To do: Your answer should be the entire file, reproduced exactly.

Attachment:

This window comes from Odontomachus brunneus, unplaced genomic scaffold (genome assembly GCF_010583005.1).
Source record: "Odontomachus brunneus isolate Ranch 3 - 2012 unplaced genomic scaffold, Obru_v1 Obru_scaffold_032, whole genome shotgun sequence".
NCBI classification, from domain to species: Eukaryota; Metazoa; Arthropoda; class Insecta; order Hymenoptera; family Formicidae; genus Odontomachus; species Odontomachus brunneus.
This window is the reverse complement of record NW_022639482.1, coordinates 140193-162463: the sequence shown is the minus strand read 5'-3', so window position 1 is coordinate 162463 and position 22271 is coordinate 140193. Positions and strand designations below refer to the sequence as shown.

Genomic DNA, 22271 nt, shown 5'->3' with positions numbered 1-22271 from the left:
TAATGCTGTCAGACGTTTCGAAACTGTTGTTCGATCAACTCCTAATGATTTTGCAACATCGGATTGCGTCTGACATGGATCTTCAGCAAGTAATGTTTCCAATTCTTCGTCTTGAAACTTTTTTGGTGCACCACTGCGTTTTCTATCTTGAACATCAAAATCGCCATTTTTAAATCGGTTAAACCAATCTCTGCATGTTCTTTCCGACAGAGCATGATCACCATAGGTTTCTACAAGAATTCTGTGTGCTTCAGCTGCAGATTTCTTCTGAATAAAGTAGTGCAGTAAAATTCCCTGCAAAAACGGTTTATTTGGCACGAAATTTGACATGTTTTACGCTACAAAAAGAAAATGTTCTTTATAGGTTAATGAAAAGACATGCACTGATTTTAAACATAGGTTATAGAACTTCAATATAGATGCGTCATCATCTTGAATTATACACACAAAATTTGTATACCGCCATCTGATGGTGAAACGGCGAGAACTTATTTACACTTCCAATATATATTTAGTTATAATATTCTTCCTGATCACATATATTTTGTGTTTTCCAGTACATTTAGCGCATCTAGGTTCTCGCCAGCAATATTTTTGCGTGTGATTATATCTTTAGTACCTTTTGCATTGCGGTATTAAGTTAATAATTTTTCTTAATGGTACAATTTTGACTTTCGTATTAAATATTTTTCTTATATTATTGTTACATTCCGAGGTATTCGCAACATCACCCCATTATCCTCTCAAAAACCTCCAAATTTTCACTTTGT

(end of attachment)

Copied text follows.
This window comes from Odontomachus brunneus, unplaced genomic scaffold (genome assembly GCF_010583005.1).
Source record: "Odontomachus brunneus isolate Ranch 3 - 2012 unplaced genomic scaffold, Obru_v1 Obru_scaffold_032, whole genome shotgun sequence".
NCBI classification, from domain to species: Eukaryota; Metazoa; Arthropoda; class Insecta; order Hymenoptera; family Formicidae; genus Odontomachus; species Odontomachus brunneus.
This window is the reverse complement of record NW_022639482.1, coordinates 140193-162463: the sequence shown is the minus strand read 5'-3', so window position 1 is coordinate 162463 and position 22271 is coordinate 140193. Positions and strand designations below refer to the sequence as shown.

Genomic DNA, 22271 nt, shown 5'->3' with positions numbered 1-22271 from the left:
TAATGCTGTCAGACGTTTCGAAACTGTTGTTCGATCAACTCCTAATGATTTTGCAACATCGGATTGCGTCTGACATGGATCTTCAGCAAGTAATGTTTCCAATTCTTCGTCTTGAAACTTTTTTGGTGCACCACTGCGTTTTCTATCTTGAACATCAAAATCGCCATTTTTAAATCGGTTAAACCAATCTCTGCATGTTCTTTCCGACAGAGCATGATCACCATAGGTTTCTACAAGAATTCTGTGTGCTTCAGCTGCAGATTTCTTCTGAATAAAGTAGTGCAGTAAAATTCCCTGCAAAAACGGTTTATTTGGCACGAAATTTGACATGTTTTACGCTACAAAAAGAAAATGTTCTTTATAGGTTAATGAAAAGACATGCACTGATTTTAAACATAGGTTATAGAACTTCAATATAGATGCGTCATCATCTTGAATTATACACACAAAATTTGTATACCGCCATCTGATGGTGAAACGGCGAGAACTTATTTACACTTCCAATATATATTTAGTTATAATATTCTTCCTGATCACATATATTTTGTGTTTTCCAGTACATTTAGCGCATCTAGGTTCTCGCCAGCAATATTTTTGCGTGTGATTATATCTTTAGTACCTTTTGCATTGCGGTATTAAGTTAATAATTTTTCTTAATGGTACAATTTTGACTTTCGTATTAAATATTTTTCTTATATTATTGTTACATTCCGAGGTATTCGCAACATCACCCCATTATCCTCTCAAAAACCTCCAAATTTTCACTTTGT